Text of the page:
The program in atomic spectroscopy at NIST provides accurate reference data on spectral lines and energy levels for a wide variety of important applications. Our spectrometers, among the most powerful of their type in the world, can record spectra from the extreme ultraviolet (wavelength = 1 nm) to the infrared (wavelength = 18 000 nm) and include a 10.7 m normal-incidence spectrograph, a 10.7 m grazing incidence spectrograph, a high resolution Fourier transform spectrometer, and a high accuracy Fabry-Pérot laser wavemeter. The Data Center compiles wavelengths, energy levels, and transition probabilities that support numerous applications in industry and the scientific community.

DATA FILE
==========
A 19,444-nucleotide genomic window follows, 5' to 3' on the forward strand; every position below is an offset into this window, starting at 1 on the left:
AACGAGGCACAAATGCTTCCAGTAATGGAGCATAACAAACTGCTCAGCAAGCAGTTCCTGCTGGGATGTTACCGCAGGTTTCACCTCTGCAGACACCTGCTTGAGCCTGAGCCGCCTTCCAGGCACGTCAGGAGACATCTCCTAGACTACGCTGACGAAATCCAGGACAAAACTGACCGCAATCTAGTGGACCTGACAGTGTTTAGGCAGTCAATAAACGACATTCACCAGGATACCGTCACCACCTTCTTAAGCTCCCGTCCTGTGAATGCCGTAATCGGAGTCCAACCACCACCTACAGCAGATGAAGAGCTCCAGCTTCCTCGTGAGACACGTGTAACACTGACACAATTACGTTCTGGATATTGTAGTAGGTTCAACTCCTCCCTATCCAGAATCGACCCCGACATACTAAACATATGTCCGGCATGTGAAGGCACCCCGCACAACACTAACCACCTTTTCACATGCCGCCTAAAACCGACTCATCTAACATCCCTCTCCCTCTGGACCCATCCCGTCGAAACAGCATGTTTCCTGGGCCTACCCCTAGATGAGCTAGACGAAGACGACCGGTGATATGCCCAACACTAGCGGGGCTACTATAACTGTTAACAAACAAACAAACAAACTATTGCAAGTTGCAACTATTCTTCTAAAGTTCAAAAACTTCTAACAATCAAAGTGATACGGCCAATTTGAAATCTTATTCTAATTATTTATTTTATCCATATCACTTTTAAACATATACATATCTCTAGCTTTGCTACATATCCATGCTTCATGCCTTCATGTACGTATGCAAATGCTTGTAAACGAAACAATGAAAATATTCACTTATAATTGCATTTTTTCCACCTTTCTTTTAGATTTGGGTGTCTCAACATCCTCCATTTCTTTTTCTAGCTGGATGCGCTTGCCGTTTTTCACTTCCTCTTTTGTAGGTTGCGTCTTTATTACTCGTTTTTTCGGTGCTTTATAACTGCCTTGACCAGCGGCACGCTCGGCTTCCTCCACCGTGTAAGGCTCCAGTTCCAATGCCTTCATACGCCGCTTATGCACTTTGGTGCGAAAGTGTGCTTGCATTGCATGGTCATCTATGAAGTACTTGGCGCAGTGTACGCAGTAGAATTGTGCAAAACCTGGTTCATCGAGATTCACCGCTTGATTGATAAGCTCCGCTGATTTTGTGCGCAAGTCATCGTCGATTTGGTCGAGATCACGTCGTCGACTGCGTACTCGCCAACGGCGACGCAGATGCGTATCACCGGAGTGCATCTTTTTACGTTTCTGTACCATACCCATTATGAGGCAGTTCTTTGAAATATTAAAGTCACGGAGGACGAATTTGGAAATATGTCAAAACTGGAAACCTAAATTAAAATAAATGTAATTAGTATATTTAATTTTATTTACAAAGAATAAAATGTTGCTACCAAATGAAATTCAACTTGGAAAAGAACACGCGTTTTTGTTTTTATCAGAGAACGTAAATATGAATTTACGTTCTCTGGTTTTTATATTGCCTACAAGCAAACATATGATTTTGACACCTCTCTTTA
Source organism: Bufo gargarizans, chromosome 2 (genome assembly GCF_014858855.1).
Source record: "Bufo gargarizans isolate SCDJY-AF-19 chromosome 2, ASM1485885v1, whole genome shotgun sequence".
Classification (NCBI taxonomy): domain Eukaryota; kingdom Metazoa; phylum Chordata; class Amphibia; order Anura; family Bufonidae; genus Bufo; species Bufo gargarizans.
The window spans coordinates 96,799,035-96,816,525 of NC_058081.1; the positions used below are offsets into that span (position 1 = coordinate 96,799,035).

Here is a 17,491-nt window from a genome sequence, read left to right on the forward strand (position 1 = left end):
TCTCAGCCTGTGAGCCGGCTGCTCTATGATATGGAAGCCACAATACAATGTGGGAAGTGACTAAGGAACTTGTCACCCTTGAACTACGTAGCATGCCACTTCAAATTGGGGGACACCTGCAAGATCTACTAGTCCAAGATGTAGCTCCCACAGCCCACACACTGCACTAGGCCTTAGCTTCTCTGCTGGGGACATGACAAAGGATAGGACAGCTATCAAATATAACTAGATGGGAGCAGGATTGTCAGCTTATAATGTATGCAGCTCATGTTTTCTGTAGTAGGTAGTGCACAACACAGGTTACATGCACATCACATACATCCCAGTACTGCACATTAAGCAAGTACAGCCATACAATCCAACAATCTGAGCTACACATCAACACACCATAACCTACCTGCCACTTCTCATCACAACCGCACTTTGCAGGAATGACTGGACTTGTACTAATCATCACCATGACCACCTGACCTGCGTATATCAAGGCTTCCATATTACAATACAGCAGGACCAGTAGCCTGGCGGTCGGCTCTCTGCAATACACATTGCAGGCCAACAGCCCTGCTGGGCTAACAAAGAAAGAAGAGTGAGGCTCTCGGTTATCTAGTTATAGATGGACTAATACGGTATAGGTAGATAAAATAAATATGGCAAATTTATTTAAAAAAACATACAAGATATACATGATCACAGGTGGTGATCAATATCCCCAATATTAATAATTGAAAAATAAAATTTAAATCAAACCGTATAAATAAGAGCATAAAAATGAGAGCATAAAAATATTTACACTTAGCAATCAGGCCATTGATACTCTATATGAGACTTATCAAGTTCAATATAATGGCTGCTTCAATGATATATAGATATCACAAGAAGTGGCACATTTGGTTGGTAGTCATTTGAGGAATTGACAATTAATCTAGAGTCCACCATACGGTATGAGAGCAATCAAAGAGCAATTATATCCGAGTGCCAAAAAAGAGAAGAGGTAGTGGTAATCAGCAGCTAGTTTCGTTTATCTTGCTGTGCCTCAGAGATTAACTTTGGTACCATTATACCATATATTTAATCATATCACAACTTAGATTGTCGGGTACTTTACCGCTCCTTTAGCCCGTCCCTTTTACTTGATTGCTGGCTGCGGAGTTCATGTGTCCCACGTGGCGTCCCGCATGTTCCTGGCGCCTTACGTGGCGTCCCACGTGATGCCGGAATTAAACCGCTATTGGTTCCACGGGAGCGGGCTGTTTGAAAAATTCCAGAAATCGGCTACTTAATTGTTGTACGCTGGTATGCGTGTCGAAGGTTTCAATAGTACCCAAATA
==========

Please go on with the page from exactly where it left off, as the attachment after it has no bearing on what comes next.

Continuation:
The Atomic Spectroscopy Group at NIST has a long history of contributions to optical science and metrology. Please read Joseph Reader's report on the group's history for more information.
In Pursuit of Plasma Power: Hot Stuff, Snowstorms, and Starry Skies. Do we really need hot stuff? I’m not talking about Donna Summer’s disco hit of 1979 or global warming. I’m not talking about anything so lukewarm as the surface of our sun—a mere 6,000 kelvins. I don’t even mean something as hot as 1,000,000 kelvins. No, the kind of hot stuff I’m talking about is closer to an unimaginable 200,000,000 kelvins! What possible use could we have for something so hot?